Cole Van Lanen and Patrick Kasl — two promising offensive tackles for the University of Wisconsin — got their first chance to show what they're capable of last season.
Van Lanen played a few meaningful snaps in the place of an injured Michael Deiter, and both Van Lanen and Kasl were used as blocking tight ends late in the year.
While those experiences only included the odd series or snap, the two no longer see themselves quite the same way this offseason.
"I'll yell for the young guys and it's always interesting who stays out and who leaves," Rudolph said. "They've been taking off sometimes and I've got to yell at them to come back. ... They see themselves as not young guys."
Van Lanen and Kasl are in fact both still young, but their development in the coming months could allow UW to alter its lineup despite the return of all five starters.
Deiter opted against leaving the Badgers a year early to enter the NFL Draft. He moved to left tackle last year out of necessity, but it would make sense for him to return to the interior for his senior season — the place he's more comfortable and has an NFL future.
A reversion to normalcy for Deiter likely counts on Van Lanen or Kasl taking over as a starter for the first time. In a year where UW's offensive line could be hyped as one of the better units the Badgers' program has seen, expectations won't involve patience once the season begins.
The pair hope the progress they're making now, during spring practice, will pay off come August.
"Every day, it's just about picking one thing and getting better at it," said Van Lanen, who noted he began seeing more first-team reps at left tackle in practice late last year. "This is a big moment for all of us. There's a lot of competition, and pretty much spring determines how fall's going to start."
UW players and coaches say nothing at the position's set in stone, including Deiter's potential move back inside.
Rudolph's philosophy is to find a way to put the five best players on the field. Last year, that meant Deiter at left tackle to make way for then-redshirt freshman Tyler Biadasz to start at center. This season, perhaps Van Lanen or Kasl are ready to take the path Biadasz did in 2017, even if that would result in someone like left guard Jon Dietzen getting pushed out of the starting lineup.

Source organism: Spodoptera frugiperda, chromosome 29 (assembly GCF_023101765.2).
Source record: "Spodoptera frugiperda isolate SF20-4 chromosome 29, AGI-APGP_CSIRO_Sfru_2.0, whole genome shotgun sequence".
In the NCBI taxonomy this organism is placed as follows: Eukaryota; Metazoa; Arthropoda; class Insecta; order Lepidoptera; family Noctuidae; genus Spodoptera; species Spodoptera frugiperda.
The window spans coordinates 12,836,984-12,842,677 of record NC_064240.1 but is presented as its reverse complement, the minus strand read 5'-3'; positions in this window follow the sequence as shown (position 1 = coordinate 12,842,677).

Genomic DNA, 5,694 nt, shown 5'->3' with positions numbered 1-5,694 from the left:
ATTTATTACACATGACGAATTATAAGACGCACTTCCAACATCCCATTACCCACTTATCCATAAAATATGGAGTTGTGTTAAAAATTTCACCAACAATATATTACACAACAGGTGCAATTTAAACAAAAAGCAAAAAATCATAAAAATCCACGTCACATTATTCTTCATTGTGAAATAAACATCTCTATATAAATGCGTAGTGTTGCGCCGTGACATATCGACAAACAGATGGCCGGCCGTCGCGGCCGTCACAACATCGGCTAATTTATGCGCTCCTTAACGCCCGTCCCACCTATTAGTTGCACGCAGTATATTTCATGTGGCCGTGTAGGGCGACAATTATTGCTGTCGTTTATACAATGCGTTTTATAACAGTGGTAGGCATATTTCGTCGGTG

Rudolph said he often cross-trains his linemen at different positions, giving the group more flexibility if injuries pile up during the season. He even said Dietzen will be cross-trained at left tackle, a wrinkle in this battle for a starting spot if he does ultimately prove he can play that position well.
"I think probably the biggest plan will always be to put the five best guys out there," Rudolph said. "That will always be the first plan. ... Each guy has a second position, and that helps give you some leeway. You try to position it in a way that you know you're going to get the best five out of it. That's always going to dictate it a little bit."
UW's offensive line could be the deepest it's been in many years. Not only do Dietzen, Van Lanen and Kasl appear to be battling for a single starting spot, but redshirt freshman Kayden Lyles has also impressed the coaching staff. Jason Erdmann fared well rotating with Dietzen at left guard last year, and Micah Kapoi enters his final year having played in 34 games during his career.
That's only intensified competition during spring practice, a rare sight for a position group that returns every starter from the previous season.
"I just really need to show what I have and play the best that I can play," Van Lanen said. "And if (Rudolph) thinks I'm part of those best five, that's the ultimate goal. I'm not trying to move people around or anything. I'm just trying to play the best I can and try to get on the field."